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Using Rummler-Brache Diagrams for Health and Safety Performance Gauging and Measurement

In Health and Safety I have taught worldwide the practice of plus one in my health and safety programs and road to zero injuries or incidents at work. And remember charts and graphs are about seeing hole in your program for performance safety not seeing hole in workers and people!

The first step to spotting inefficiencies and making improvements is to break down your organization’s processes into manageable pieces. If you tried to look at everything at once and in detail, you’d be overwhelmed.

So before you get started, it’s important to clarify what you are trying to accomplish with the Rummler – Brache method, and so determine the right areas of focus and level of detail.

Safety Value Chain Analysis is a three-step process:

  1. Safety Activity Analysis:First, you identify the activities you undertake to deliver your safety or service.
  2. Safety Value Analysis:Second, for each activity, you think through what you would do to add the greatest value for your workers.
  3. Safety Evaluation and Planning:Thirdly, you evaluate whether it is worth making changes, and then plan for action.

The first step is to find out exactly where you are now. You can then create an accurate “roadmap” to get from your current position to your desired endpoint.

SIPOC Diagrams are useful tools for doing this in business. They provide a simple way of taking a “before” picture, so that you can compare this with your “after” picture, hopefully demonstrating improvement. (SIPOC, coming from Six Sigma, stands for Suppliers, Inputs, Processes, Outputs and Customers.)

The Six Sigma  methodology provides a firm foundation for making changes in a controlled and effective way. SIPOC is part of the “Measure” phase of Six Sigma’s core DMAIC sequence (Define, Measure, Analyze, Improve, Control).

You’ll likely start with drawing flow charts by hand, but it’s often more convenient to use a diagramming app to save, amend and share your charts.

Such apps vary from the simple and free, such as draw.iocreately and Pencil Project, to the more complex and paid-for, such as gliffy™LucidchartSmartDraw™, and Visio®.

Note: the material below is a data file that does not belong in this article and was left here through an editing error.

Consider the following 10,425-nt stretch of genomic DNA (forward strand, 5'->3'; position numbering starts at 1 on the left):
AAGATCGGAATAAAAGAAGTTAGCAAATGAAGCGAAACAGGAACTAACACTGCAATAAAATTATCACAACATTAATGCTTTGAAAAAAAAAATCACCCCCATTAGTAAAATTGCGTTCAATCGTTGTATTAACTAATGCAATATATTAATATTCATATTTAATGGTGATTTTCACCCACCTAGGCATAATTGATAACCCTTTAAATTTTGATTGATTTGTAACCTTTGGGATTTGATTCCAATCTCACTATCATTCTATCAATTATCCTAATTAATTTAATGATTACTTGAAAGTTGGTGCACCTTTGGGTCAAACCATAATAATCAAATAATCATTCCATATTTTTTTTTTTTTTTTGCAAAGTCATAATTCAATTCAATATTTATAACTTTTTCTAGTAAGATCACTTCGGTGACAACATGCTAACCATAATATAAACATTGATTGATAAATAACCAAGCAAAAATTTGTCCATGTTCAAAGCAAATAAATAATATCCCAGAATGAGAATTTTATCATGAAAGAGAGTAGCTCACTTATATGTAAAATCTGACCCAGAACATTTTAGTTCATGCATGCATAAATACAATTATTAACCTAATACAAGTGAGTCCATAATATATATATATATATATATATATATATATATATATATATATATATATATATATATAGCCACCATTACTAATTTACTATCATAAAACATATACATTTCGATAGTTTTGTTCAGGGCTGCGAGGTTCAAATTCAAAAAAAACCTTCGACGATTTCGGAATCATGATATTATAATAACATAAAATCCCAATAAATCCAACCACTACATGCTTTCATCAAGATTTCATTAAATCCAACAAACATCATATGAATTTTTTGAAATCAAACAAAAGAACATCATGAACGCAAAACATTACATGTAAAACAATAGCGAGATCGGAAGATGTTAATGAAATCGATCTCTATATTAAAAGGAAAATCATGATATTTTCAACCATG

If you are trying to find strategic inefficiencies, then analyzing every process in detail is unnecessary and cumbersome. Here you might assign each main functional area to a swim lane and look at the interchanges in and between them. This would help you spot disconnects between functional areas of the business.

If you were trying to diagnose inefficiencies in your hiring and recruitment process then you would look at specific roles, departments and perhaps some key individuals and assign these to the swim lanes.

For a comprehensive approach, you may start by analyzing the processes and organization using high level swim lane diagrams.

  1. Determine what you aim to accomplish.
  • What safety business process do you want to analyze?
  • Is it safety operational, safety strategic,safety functional, etc.?
  • What organization units are involved and what level of detail do you want to analyze these to spot safety inefficiencies?
  1. Clarify the processes you are focusing on.

A process is defined for this purpose as a series of tasks that have a specific end result, such as hiring a new staff member, producing a product, acquiring a new customer via your safety programs and stats.

  • For each process you are analyzing, what is the end result?
  1. Identify all participants in the processes you are analyzing.

These include all the organization units participating in the processes, and anyone who provides inputs or receives outputs from it. Depending on the level of detail you have chosen, these may be by departments, teams or individual people; or even a computer system that performs certain parts of the process.

  • Which organization units participate?
  • Where do the inputs to the process come from?
  • Who receives the output of the process?
  1. Now it’s time to start creating the diagram.

List the participants in the far left column of the diagram.

Assign each of these participants to a horizontal band (swim lane). It is helpful to assign the swim lanes in sequence, with the first column assigned to the participant who provides the first input. (For workers facing processes, this is often the PSM.)

  1. List the step or activities required at each stage of the process:
  • Follow through the process sequentially.
  • Remember you are mapping how the process is currently being done – not how you think it should be done.
  • The key to creating a useful diagram is to keep it as simple as possible. Try not to include too many loop backs (unless you are focusing on exceptions) – and keep the process mapping moving forward.
  1. Analyze the diagram for potential areas of improvement.
  • Are there any gaps or steps missing?
  • Is there duplication?
  • Are there overlaps, where several people or teams perform the same task or activity?
  • Are there activities that add no value?

As with any proposed changes in the organization, the pros and cons need to be analyzed, and any change that follow must be carefully planned.

For example, if you are considering removing duplicate processes, you must first look at whether there is a legitimate need and also what would be the impact of removing the duplication: A duplicate process may exist “legitimately” to provide, for example, proper financial or safety controls.

Terry Penney

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